In 1978, a group of former Temple members and concerned relatives of current members convinced U.S. Congressman Leo Ryan, a Democrat of California, to travel to Jonestown and investigate the settlement. On November 17, 1978, Ryan arrived in Jonestown with a group of journalists and other observers. At first the visit went well, but the next day, as Ryan's delegation was about to leave, several Jonestown residents approached the group and asked them for passage out of Guyana. Jones became distressed at the defection of his followers, and one of Jones' lieutenants attacked Ryan with a knife. The congressman escaped from the incident unharmed, but Jones then ordered Ryan and his companions ambushed and killed at the airstrip as they attempted to leave. The congressman and four others were murdered as they boarded their charter planes. Back in Jonestown, Jones commanded everyone to gather in the main pavilion and commit what he termed a "revolutionary act." The youngest members of the Peoples Temple were the first to die, as parents and nurses used syringes to drop a potent mix of cyanide, and sedatives into powdered fruit juice. Adults then lined up to drink the poison-laced concoction while armed guards surrounded the pavilion. When Guyanese officials arrived at the Jonestown compound the next day, they found hundreds of bodies. Many had perished with their arms around each other. A few residents managed to escape into the jungle as the suicides took place, while at least several dozen more Peoples Temple members, including several of Jones' sons, survived because they were in another part of Guyana at the time.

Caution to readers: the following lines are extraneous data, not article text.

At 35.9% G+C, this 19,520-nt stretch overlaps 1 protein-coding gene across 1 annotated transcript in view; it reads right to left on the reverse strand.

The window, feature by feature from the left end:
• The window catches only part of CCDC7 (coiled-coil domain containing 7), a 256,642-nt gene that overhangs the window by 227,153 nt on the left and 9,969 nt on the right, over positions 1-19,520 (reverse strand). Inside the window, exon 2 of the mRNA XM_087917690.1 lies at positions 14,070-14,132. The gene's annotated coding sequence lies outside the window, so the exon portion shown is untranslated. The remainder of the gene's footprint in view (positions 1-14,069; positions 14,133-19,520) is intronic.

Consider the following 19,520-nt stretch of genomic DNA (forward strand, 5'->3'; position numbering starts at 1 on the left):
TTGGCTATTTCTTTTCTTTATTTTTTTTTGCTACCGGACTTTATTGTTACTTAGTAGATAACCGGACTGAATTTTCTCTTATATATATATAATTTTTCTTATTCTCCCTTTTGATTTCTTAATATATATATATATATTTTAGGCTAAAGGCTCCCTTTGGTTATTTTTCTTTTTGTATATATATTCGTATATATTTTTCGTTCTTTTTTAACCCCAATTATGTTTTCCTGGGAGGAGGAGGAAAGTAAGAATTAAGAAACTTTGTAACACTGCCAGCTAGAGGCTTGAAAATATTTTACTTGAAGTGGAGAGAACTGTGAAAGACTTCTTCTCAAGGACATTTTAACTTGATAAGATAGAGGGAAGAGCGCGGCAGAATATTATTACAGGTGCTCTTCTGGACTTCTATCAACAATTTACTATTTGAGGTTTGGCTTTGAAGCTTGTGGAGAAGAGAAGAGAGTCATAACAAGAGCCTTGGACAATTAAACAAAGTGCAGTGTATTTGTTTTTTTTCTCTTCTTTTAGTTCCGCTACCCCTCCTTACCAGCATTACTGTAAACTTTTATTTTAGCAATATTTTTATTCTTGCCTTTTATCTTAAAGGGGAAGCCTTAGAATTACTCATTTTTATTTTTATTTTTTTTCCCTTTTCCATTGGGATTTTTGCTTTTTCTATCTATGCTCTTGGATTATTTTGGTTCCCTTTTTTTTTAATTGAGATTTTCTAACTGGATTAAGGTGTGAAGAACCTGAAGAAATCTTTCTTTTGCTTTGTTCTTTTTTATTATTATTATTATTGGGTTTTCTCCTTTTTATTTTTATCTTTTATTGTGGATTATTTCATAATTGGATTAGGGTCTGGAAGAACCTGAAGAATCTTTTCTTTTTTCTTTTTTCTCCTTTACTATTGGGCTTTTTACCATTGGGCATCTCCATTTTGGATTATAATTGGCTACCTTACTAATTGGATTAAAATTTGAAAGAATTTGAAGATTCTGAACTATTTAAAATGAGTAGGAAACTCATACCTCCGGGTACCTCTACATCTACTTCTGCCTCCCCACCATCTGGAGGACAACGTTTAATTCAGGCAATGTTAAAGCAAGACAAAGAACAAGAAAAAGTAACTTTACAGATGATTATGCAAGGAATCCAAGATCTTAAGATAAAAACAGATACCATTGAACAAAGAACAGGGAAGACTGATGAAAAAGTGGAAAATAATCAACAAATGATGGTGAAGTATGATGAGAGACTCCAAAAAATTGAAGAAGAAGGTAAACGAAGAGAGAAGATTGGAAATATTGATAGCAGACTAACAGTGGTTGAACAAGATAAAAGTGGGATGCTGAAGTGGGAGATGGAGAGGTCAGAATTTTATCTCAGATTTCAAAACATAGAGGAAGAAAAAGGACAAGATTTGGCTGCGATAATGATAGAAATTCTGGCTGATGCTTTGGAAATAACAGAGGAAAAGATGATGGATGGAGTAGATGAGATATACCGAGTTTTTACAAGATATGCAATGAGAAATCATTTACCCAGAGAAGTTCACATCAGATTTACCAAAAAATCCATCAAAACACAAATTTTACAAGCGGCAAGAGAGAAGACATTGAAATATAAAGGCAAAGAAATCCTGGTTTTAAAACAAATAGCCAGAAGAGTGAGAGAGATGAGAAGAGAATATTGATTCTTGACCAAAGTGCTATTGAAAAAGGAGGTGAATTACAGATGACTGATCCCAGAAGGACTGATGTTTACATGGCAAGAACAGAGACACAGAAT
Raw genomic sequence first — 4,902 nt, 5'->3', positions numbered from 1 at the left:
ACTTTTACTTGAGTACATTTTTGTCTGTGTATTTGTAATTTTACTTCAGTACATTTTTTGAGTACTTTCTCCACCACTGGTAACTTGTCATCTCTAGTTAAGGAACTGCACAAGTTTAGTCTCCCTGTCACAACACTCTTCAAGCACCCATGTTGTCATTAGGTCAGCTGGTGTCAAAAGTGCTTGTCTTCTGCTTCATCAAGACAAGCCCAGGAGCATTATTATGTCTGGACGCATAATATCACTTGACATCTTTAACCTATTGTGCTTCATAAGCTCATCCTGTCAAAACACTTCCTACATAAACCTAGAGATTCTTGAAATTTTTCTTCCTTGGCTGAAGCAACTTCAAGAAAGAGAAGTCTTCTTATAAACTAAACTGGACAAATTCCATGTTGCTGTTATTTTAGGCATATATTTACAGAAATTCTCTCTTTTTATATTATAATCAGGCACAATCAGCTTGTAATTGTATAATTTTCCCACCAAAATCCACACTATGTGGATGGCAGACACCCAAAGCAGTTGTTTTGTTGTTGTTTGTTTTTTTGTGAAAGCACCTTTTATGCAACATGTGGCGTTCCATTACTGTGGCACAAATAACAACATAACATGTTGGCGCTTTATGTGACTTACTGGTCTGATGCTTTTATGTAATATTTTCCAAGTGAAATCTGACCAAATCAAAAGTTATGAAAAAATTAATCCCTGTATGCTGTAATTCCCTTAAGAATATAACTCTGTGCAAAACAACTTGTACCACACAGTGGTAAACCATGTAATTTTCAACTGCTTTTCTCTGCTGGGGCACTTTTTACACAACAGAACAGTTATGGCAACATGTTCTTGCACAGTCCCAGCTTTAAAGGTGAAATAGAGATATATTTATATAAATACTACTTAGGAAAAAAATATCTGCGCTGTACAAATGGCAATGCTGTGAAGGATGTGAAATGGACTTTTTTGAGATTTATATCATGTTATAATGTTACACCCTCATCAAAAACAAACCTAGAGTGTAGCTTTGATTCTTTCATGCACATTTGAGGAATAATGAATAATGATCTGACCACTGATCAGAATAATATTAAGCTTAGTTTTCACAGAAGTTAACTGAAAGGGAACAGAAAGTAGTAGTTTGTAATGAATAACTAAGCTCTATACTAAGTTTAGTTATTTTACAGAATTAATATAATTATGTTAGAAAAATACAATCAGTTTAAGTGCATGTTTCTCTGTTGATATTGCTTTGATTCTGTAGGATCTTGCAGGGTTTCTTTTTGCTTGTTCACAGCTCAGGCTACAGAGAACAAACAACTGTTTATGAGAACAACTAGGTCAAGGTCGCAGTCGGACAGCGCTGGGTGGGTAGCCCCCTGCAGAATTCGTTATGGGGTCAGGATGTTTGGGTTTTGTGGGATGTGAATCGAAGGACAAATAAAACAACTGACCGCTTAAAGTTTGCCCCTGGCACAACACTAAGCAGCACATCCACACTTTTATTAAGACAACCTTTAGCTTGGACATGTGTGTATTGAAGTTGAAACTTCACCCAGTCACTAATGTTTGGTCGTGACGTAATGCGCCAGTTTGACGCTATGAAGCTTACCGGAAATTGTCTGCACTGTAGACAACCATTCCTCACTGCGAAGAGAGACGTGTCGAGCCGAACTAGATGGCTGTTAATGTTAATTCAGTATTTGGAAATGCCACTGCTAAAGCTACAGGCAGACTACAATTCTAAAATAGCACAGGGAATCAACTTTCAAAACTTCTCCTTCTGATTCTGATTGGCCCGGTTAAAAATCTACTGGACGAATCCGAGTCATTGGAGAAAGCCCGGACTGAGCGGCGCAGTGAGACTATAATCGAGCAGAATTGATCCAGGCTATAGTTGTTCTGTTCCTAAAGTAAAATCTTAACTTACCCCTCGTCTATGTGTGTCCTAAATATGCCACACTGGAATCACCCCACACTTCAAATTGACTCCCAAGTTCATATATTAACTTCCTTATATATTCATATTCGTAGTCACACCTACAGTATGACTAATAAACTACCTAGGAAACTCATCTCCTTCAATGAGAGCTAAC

Michael Thomas Barry is a columnist for and is the author of Murder and Mayhem 52 Crimes that Shocked Early California 1849-1949. The book can be purchased from Amazon through the following link:

Thursday, November 14, 2013

Franklin "Buckskin" Leslie shoots and kills Billy Claiborne in the streets of Tombstone - 1882

On November 14, 1882, gunslinger Franklin "Buckskin" Leslie shoots Billy Claiborne dead in the streets of Tombstone, Arizona. The town of Tombstone is best known today as the site of the infamous shootout at the O.K. Corral. In the 1880s, however, Tombstone was home to many gunmen who never achieved the enduring fame of Wyatt Earp or Doc Holliday. Franklin "Buckskin" Leslie was one of the most notorious of these largely forgotten outlaws.